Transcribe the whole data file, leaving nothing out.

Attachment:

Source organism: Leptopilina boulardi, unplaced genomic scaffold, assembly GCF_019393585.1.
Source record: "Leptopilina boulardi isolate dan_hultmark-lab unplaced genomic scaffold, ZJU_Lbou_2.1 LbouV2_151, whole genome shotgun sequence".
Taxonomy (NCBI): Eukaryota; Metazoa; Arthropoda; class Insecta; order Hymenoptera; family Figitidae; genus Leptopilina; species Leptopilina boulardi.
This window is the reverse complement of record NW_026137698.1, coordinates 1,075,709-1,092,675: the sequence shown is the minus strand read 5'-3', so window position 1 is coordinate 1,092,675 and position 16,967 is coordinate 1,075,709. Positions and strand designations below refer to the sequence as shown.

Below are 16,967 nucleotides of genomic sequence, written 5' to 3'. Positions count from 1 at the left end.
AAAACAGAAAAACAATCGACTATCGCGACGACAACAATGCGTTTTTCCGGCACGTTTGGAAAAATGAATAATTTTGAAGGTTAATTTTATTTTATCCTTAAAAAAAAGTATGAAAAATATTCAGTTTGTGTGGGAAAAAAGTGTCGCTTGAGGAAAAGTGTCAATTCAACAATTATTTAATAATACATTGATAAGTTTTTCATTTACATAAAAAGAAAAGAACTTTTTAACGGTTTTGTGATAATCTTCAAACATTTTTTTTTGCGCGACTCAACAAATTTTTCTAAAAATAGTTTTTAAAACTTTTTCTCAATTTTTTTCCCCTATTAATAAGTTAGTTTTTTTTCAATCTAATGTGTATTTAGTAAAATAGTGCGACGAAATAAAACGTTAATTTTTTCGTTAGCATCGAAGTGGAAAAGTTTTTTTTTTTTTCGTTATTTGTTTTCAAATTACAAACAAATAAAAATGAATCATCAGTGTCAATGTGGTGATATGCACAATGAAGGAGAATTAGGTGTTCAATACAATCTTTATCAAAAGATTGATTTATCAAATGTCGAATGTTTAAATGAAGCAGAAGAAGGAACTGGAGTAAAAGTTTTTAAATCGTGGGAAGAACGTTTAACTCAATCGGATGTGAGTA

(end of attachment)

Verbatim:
Source organism: Leptopilina boulardi, unplaced genomic scaffold, assembly GCF_019393585.1.
Source record: "Leptopilina boulardi isolate dan_hultmark-lab unplaced genomic scaffold, ZJU_Lbou_2.1 LbouV2_151, whole genome shotgun sequence".
Taxonomy (NCBI): Eukaryota; Metazoa; Arthropoda; class Insecta; order Hymenoptera; family Figitidae; genus Leptopilina; species Leptopilina boulardi.
This window is the reverse complement of record NW_026137698.1, coordinates 1,075,709-1,092,675: the sequence shown is the minus strand read 5'-3', so window position 1 is coordinate 1,092,675 and position 16,967 is coordinate 1,075,709. Positions and strand designations below refer to the sequence as shown.

Below are 16,967 nucleotides of genomic sequence, written 5' to 3'. Positions count from 1 at the left end.
AAAACAGAAAAACAATCGACTATCGCGACGACAACAATGCGTTTTTCCGGCACGTTTGGAAAAATGAATAATTTTGAAGGTTAATTTTATTTTATCCTTAAAAAAAAGTATGAAAAATATTCAGTTTGTGTGGGAAAAAAGTGTCGCTTGAGGAAAAGTGTCAATTCAACAATTATTTAATAATACATTGATAAGTTTTTCATTTACATAAAAAGAAAAGAACTTTTTAACGGTTTTGTGATAATCTTCAAACATTTTTTTTTGCGCGACTCAACAAATTTTTCTAAAAATAGTTTTTAAAACTTTTTCTCAATTTTTTTCCCCTATTAATAAGTTAGTTTTTTTTCAATCTAATGTGTATTTAGTAAAATAGTGCGACGAAATAAAACGTTAATTTTTTCGTTAGCATCGAAGTGGAAAAGTTTTTTTTTTTTTCGTTATTTGTTTTCAAATTACAAACAAATAAAAATGAATCATCAGTGTCAATGTGGTGATATGCACAATGAAGGAGAATTAGGTGTTCAATACAATCTTTATCAAAAGATTGATTTATCAAATGTCGAATGTTTAAATGAAGCAGAAGAAGGAACTGGAGTAAAAGTTTTTAAATCGTGGGAAGAACGTTTAACTCAATCGGATGTGAGTA